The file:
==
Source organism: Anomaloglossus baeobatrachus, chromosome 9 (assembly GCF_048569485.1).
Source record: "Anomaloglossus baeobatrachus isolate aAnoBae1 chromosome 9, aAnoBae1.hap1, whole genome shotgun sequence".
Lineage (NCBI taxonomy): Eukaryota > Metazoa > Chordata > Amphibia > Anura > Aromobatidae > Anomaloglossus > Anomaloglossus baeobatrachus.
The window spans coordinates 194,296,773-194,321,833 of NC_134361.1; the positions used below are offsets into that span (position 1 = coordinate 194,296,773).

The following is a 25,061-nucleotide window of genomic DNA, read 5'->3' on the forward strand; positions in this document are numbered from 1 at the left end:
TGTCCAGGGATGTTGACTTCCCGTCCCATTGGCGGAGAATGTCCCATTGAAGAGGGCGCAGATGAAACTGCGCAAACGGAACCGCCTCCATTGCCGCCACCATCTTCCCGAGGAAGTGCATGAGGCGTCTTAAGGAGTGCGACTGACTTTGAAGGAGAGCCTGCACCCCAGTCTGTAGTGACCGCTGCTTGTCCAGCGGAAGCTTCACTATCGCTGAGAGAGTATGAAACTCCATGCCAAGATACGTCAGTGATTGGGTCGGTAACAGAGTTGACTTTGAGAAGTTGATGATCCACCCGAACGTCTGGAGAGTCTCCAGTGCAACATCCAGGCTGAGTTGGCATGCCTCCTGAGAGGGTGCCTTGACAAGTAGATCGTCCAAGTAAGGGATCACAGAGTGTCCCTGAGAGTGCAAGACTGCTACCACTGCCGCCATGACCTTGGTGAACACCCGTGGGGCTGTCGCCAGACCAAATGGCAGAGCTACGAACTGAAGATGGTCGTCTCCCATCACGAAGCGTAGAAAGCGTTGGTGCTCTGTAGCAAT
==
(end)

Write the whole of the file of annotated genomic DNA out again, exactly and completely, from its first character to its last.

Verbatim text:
Source organism: Anomaloglossus baeobatrachus, chromosome 9 (assembly GCF_048569485.1).
Source record: "Anomaloglossus baeobatrachus isolate aAnoBae1 chromosome 9, aAnoBae1.hap1, whole genome shotgun sequence".
Lineage (NCBI taxonomy): Eukaryota > Metazoa > Chordata > Amphibia > Anura > Aromobatidae > Anomaloglossus > Anomaloglossus baeobatrachus.
The window spans coordinates 194,296,773-194,321,833 of NC_134361.1; the positions used below are offsets into that span (position 1 = coordinate 194,296,773).

The following is a 25,061-nucleotide window of genomic DNA, read 5'->3' on the forward strand; positions in this document are numbered from 1 at the left end:
TGTCCAGGGATGTTGACTTCCCGTCCCATTGGCGGAGAATGTCCCATTGAAGAGGGCGCAGATGAAACTGCGCAAACGGAACCGCCTCCATTGCCGCCACCATCTTCCCGAGGAAGTGCATGAGGCGTCTTAAGGAGTGCGACTGACTTTGAAGGAGAGCCTGCACCCCAGTCTGTAGTGACCGCTGCTTGTCCAGCGGAAGCTTCACTATCGCTGAGAGAGTATGAAACTCCATGCCAAGATACGTCAGTGATTGGGTCGGTAACAGAGTTGACTTTGAGAAGTTGATGATCCACCCGAACGTCTGGAGAGTCTCCAGTGCAACATCCAGGCTGAGTTGGCATGCCTCCTGAGAGGGTGCCTTGACAAGTAGATCGTCCAAGTAAGGGATCACAGAGTGTCCCTGAGAGTGCAAGACTGCTACCACTGCCGCCATGACCTTGGTGAACACCCGTGGGGCTGTCGCCAGACCAAATGGCAGAGCTACGAACTGAAGATGGTCGTCTCCCATCACGAAGCGTAGAAAGCGTTGGTGCTCTGTAGCAAT